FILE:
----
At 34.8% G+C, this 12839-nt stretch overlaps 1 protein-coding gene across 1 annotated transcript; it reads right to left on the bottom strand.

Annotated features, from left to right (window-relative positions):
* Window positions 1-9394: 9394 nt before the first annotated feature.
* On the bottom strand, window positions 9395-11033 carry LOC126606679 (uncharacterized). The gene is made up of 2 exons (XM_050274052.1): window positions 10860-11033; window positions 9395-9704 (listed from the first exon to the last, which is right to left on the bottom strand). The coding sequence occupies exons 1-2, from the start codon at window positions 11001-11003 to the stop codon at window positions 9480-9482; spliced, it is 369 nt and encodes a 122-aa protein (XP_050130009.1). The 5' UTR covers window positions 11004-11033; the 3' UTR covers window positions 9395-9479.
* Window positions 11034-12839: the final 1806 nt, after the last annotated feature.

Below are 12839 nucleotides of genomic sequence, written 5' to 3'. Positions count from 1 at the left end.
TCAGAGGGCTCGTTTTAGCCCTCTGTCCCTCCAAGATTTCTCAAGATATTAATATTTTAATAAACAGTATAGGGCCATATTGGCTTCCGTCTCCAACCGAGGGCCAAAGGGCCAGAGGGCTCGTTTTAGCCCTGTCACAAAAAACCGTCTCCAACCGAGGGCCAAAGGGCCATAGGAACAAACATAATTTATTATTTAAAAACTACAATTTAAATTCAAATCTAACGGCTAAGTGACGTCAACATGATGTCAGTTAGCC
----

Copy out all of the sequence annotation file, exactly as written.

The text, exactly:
At 34.8% G+C, this 12839-nt stretch overlaps 1 protein-coding gene across 1 annotated transcript; it reads right to left on the bottom strand.

Annotated features, from left to right (window-relative positions):
* Window positions 1-9394: 9394 nt before the first annotated feature.
* On the bottom strand, window positions 9395-11033 carry LOC126606679 (uncharacterized). The gene is made up of 2 exons (XM_050274052.1): window positions 10860-11033; window positions 9395-9704 (listed from the first exon to the last, which is right to left on the bottom strand). The coding sequence occupies exons 1-2, from the start codon at window positions 11001-11003 to the stop codon at window positions 9480-9482; spliced, it is 369 nt and encodes a 122-aa protein (XP_050130009.1). The 5' UTR covers window positions 11004-11033; the 3' UTR covers window positions 9395-9479.
* Window positions 11034-12839: the final 1806 nt, after the last annotated feature.

Below are 12839 nucleotides of genomic sequence, written 5' to 3'. Positions count from 1 at the left end.
TCAGAGGGCTCGTTTTAGCCCTCTGTCCCTCCAAGATTTCTCAAGATATTAATATTTTAATAAACAGTATAGGGCCATATTGGCTTCCGTCTCCAACCGAGGGCCAAAGGGCCAGAGGGCTCGTTTTAGCCCTGTCACAAAAAACCGTCTCCAACCGAGGGCCAAAGGGCCATAGGAACAAACATAATTTATTATTTAAAAACTACAATTTAAATTCAAATCTAACGGCTAAGTGACGTCAACATGATGTCAGTTAGCC